This is Stranger Things at its best. Taking the familiar and innovating just enough to give the show its own distinctive flair, whilst retaining the nostalgic touches that made media of the time so iconic. It isn’t perfect by any means, yet is certainly worth a watch, especially for fans of the films it emulates.
Season Two is, essentially, more of the same. It starts slow; rather than kicking off the plot in the first cold open, the season instead spends its first few episodes reintroducing the characters and location, establishing what happened immediately after last season, and hinting at new threats. Not that this is a bad thing; I would argue that one of this season’s key strengths is its pacing. The slow set up means that the action can gradually build to a crescendo, in a manner that feels more like one long eight-hour film, rather than separate episodes.
That is apart from episode seven. Entitled ‘The Lost Sister’, it feels more like a bad pilot to a spin off, rather than a part of a coherent season of television. The issue is that the episode is about Eleven, and only Eleven. After a tense cliff hanger in Episode Six, the other characters are ignored whilst the young psychic goes on an angst-filled romp to the city, where she meets an assortment of forgettable edgy stereotypes.
On its own, ‘The Lost Sister’ would’ve been a trite pilot for a generic sci-fi show, absent of the things that make Stranger Things special. Its real crime is how unnecessary it is. Eleven did need something to do, granted, but dedicating an hour to such banal content is ultimately detrimental to what is otherwise an immensely strong season. Whilst every other plotline contributed in some way to the conclusion, the only real narrative consequence is that Eleven is a bit better at using her psychic powers. Where most media would consider this a matter so trivial, as to only be worth a montage, Stranger Things wastes an entire episode. I would suggest skipping the episode; not much is lost and the aforementioned stellar pacing of the season is retained. Then go back if you want. Not that it’s really worth it.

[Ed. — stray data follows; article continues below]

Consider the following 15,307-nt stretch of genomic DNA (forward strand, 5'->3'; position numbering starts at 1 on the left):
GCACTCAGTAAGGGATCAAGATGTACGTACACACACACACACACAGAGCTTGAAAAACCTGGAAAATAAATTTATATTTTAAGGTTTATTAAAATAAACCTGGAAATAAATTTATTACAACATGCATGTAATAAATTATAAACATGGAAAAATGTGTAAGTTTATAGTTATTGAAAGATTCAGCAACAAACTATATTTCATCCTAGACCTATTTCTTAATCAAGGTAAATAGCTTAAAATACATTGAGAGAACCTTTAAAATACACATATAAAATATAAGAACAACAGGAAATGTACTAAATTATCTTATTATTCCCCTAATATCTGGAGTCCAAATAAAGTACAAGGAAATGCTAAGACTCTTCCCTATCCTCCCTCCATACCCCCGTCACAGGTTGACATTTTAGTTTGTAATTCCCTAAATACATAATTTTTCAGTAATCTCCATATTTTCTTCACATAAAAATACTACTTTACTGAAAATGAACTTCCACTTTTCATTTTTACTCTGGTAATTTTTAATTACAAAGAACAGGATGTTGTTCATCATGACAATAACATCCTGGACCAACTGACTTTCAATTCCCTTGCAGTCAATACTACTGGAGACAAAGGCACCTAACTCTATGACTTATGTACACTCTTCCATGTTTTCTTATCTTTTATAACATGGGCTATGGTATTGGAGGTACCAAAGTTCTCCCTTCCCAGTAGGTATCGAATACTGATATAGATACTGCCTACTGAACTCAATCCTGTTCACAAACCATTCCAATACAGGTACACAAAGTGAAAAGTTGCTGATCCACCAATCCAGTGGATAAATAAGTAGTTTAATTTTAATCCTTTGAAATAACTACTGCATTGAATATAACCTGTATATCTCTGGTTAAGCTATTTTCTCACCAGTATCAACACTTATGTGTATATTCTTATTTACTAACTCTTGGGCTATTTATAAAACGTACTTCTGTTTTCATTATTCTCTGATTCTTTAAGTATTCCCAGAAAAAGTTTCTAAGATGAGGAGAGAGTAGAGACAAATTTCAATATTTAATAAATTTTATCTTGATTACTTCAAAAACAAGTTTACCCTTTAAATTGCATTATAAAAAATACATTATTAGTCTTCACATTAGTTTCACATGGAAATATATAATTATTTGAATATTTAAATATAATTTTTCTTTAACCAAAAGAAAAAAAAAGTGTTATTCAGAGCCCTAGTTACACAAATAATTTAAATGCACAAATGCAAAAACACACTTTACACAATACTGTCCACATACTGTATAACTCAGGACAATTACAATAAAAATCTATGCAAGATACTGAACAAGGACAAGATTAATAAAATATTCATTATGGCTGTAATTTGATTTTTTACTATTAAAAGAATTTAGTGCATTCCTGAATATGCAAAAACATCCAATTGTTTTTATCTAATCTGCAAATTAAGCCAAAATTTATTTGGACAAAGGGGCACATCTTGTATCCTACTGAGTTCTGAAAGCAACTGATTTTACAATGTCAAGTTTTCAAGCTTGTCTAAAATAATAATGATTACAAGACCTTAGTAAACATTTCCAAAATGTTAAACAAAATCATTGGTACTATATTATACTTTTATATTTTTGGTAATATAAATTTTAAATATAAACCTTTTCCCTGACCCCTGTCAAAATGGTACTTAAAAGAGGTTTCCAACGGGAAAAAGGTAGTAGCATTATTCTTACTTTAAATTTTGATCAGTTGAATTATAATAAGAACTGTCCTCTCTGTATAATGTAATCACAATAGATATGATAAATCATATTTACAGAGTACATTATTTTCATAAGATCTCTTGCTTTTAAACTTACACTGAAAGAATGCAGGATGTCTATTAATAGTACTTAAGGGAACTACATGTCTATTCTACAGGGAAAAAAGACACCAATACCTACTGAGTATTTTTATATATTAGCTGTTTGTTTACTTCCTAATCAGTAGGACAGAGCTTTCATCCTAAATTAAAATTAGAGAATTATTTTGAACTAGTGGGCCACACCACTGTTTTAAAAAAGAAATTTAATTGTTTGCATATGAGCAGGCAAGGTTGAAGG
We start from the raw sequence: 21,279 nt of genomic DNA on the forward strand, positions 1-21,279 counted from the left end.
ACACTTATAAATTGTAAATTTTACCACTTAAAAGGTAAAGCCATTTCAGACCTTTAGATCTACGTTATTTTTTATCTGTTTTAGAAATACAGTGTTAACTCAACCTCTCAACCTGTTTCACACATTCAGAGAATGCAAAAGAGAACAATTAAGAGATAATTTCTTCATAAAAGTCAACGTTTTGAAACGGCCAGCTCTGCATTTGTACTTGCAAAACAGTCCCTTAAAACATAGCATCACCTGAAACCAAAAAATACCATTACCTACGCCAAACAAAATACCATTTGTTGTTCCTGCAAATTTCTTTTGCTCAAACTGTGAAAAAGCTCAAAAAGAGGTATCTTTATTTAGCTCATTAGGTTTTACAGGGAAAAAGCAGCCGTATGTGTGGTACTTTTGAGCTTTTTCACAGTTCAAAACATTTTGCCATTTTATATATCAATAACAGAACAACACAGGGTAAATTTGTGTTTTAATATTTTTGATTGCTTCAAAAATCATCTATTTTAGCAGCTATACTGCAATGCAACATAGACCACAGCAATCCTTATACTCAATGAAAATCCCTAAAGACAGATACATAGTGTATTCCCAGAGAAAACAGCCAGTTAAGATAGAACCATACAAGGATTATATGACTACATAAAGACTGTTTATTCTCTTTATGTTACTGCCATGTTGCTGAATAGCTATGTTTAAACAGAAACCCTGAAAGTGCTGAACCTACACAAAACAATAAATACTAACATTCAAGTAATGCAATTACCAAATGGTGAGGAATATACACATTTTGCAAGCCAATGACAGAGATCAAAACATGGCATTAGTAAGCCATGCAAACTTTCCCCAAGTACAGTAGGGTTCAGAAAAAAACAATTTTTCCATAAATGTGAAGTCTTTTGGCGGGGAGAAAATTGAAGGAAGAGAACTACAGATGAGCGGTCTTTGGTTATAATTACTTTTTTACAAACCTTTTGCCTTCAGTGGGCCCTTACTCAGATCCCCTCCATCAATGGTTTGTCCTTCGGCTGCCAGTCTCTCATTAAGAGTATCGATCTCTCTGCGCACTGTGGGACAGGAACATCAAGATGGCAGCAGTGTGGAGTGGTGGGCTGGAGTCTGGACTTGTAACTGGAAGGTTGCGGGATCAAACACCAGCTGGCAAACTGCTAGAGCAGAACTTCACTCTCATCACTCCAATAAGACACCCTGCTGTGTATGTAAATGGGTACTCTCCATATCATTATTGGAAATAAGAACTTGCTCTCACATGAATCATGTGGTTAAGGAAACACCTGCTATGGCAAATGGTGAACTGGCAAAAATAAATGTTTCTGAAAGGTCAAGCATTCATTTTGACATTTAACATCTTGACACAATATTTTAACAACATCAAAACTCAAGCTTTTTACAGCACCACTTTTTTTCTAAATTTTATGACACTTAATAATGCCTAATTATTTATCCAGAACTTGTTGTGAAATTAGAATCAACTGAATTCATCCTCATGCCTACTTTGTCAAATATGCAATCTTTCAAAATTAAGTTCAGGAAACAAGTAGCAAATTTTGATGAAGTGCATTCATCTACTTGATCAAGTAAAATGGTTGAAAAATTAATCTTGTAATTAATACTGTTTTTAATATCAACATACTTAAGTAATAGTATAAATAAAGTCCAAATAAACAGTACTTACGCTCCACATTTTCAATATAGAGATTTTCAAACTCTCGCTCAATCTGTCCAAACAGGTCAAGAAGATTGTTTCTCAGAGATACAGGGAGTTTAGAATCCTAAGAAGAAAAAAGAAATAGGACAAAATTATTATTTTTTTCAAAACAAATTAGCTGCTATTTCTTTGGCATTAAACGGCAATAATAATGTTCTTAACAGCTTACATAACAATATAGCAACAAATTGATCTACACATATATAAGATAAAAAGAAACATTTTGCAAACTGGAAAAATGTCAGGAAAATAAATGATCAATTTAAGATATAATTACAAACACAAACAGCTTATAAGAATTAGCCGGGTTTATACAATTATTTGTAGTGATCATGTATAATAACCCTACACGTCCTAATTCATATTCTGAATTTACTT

Unsurprisingly, Season Two is strongest when it is doing just as the previous season did: remixing the generic content of the 1980s. One of my favourite scenes, for example, could’ve been ripped straight out of Aliens. It also works hard to differentiate itself just enough from Season One, so as to avoid looking like a half-baked rehash, with a bigger (and, in my opinion, better) antagonist. One key tactic is to mix up the teams; rather than Kids/Teens/Adults, you now have Hopper working with Eleven, for example, and Steve taking a ‘cool older brother’ role with Dustin.
There are also the new characters: the arrogant racist Billy (Dacre Montgomery); his sister Max (Sadie Sink); and Joyce’s new boyfriend, Bob (Sean Astin). Each character feels like they belong in this world of monsters and conspiracies, whilst also serving some degree of narrative purpose. Billy, for example, acts as a personal antagonist for Steve, whilst also providing a reminder of the less tolerant social context of the decade, something that the first season’s romanticised representation of the time period was sorely missing.
Season Two also does a sterling job of tying up any loose ends that Season one left untied, noting every unfired Chekov’s gun and ensuring each trigger was pulled. Even moments from the first episode, like Dustin offering Nancy a slice of pizza, are given payoffs. It’s immensely satisfying, in a way that few television shows are, with the last quarter of the finale being reserved for pure, wholesome catharsis. Some may find it a little soppy, but after however many hours of monster-fighting action, it is deserved and needed, and I for one felt contented.
To conclude then, Stranger Things well worth a watch. The two seasons complement each other in a way that is rare, and noteworthy, acting as perfect companion pieces. In a way, I’m sad that there is going to be another season, on behalf of how complete the ending was. Nevertheless, I have confidence with the Duffer Brothers after sixteen great episodes. It’s just a shame about ‘The Lost Sister’.
Stranger Things is available on Netflix now. Image Source: TheAtlantic.com